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*batteries not included (1987)

A single dilapidated brownstone stands in a wasteland that used to be 8th Street, New York, its tenants under pressure from capitalists and thugs to sell out and make way for a tower block. And then a pair of frisbee-sized flying saucers arrive, perhaps in answer to the prayers of diner chef Frank Riley (Hume Cronyn), and start fixing things. The lady flying saucer (!) is pregnant (!?) and gives births to triplets (ú?@*&$%!!), one of which is still-born and has to be jazzed up by an ex-prizefighter janitor. In addition to seeing off the property developers, the saucers cheer up a pregnant Hispanic (Elizabeth Peña), an unfashionable artist (Frank McRae) and Frank's daffy wife Faye (Jessica Tandy). But, the head baddie calls in the local arsonist, and things start looking bad again ... Like Bigfoot and the Hendersons, this Steven Spielberg-produced slice of whimsy (originally intended as an episode of his half-hour Amazing Stories TV show) is a by-the-numbers re-assembly of the ingredients of E.T. Again, we have superb special effects in the service of a sugary comedy / soap opera of the kind Uncle Walt used to make (The Love Bug, Blackbeard's Ghost), and a vision of the world that brooks no problems so deep they can't be solved with a smile and some childish sense of wonder. In this case, one particularly objects to the trivialisation of Faye's senility, and the credibility gap is exacerbated by the fact that the script makes absolutely no connection between the deus ex machina spaceships and the troubles of their earthly friends. As with Cocoon, it's a shame that such terrific senior citizen players as Cronyn and Tandy are stuck with such unrewarding material, but they do manage to put it over with a conviction unmatched by the rest of the cast. There's a nice big band score by James Horner, though.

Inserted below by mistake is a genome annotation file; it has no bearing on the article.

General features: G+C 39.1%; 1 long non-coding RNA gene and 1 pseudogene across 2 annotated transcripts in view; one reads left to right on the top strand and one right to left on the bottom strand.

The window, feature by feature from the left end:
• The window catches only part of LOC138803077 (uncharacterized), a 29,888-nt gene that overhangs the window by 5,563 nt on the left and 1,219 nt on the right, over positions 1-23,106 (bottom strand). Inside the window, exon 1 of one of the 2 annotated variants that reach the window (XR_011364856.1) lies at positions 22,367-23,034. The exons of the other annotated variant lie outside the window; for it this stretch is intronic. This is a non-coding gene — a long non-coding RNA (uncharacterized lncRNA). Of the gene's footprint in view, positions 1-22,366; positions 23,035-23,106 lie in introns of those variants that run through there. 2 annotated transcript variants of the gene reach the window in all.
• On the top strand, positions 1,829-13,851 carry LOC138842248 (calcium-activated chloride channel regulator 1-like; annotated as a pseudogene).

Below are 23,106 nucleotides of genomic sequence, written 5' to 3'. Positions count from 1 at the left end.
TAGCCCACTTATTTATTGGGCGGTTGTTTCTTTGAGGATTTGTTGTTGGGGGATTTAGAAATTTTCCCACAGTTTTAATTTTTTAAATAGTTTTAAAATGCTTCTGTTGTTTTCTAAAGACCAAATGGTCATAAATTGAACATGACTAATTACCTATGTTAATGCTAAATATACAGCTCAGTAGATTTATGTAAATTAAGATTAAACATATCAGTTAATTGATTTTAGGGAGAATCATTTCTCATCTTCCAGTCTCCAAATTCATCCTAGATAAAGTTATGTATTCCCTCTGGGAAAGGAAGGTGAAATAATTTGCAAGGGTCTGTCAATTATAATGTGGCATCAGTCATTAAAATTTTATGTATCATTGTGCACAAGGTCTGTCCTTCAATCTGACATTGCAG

First Published In: City Limits (issue not known)

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